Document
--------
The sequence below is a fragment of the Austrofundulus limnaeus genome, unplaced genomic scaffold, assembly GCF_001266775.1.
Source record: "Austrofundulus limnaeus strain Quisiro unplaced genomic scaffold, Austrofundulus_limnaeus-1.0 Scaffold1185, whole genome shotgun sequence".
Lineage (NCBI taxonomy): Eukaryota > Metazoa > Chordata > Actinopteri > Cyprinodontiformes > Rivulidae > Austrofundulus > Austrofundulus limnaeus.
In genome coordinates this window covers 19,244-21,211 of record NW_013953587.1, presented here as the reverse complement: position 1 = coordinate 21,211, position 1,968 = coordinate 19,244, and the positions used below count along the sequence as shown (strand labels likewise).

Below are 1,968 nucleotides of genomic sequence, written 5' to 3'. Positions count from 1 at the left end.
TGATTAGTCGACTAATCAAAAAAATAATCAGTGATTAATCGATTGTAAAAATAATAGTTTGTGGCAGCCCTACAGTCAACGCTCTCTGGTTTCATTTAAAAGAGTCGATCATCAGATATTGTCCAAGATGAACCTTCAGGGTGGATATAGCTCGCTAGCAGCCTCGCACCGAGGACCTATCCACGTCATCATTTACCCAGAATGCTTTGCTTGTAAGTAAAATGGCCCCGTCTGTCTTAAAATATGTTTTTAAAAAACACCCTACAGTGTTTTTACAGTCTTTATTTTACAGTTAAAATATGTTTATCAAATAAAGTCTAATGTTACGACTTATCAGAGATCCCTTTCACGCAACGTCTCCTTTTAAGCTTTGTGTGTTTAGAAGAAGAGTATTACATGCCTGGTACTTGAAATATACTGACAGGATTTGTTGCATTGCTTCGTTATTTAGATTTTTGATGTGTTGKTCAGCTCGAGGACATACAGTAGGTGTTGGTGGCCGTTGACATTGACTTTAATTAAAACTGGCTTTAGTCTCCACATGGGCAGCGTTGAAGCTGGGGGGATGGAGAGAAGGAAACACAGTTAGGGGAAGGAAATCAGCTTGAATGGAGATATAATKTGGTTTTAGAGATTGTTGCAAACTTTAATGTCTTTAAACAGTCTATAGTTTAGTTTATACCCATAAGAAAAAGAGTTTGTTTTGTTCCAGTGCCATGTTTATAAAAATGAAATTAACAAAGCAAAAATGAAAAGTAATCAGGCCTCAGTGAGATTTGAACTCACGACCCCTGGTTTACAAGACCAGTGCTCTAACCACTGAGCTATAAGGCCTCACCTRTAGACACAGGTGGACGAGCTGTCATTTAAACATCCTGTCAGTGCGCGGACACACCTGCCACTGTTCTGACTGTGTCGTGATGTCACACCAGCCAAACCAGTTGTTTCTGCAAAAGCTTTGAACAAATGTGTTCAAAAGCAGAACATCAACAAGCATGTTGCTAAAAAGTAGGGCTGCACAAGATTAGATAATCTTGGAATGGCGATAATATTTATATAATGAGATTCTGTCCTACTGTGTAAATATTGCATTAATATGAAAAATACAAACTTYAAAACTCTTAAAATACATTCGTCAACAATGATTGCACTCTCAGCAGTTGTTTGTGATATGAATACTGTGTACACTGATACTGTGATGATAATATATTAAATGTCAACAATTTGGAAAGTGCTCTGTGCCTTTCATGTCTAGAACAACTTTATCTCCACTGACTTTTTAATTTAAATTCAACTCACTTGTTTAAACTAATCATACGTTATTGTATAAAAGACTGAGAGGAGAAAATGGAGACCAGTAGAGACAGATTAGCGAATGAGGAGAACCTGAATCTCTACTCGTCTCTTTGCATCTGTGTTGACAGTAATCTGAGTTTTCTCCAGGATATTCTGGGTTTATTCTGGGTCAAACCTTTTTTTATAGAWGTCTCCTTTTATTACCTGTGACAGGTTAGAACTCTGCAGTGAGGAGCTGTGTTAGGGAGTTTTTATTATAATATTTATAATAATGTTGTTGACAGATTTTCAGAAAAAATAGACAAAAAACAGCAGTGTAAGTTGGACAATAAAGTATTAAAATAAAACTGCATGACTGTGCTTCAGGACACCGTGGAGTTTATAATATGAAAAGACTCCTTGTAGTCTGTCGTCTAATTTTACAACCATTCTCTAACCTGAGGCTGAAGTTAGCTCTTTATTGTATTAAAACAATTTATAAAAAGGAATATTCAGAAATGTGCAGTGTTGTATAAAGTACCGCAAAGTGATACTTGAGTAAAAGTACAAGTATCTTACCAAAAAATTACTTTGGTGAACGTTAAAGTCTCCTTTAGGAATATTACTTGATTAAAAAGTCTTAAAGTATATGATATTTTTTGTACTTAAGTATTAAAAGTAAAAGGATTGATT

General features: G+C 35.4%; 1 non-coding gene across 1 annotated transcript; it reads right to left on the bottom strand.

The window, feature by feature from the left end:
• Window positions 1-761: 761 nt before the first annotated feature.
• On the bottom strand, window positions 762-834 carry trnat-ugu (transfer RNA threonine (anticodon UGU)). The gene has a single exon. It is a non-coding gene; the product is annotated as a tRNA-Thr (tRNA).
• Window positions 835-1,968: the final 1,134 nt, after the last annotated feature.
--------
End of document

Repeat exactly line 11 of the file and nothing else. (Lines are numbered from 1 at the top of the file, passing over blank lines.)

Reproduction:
• Window positions 835-1,968: the final 1,134 nt, after the last annotated feature.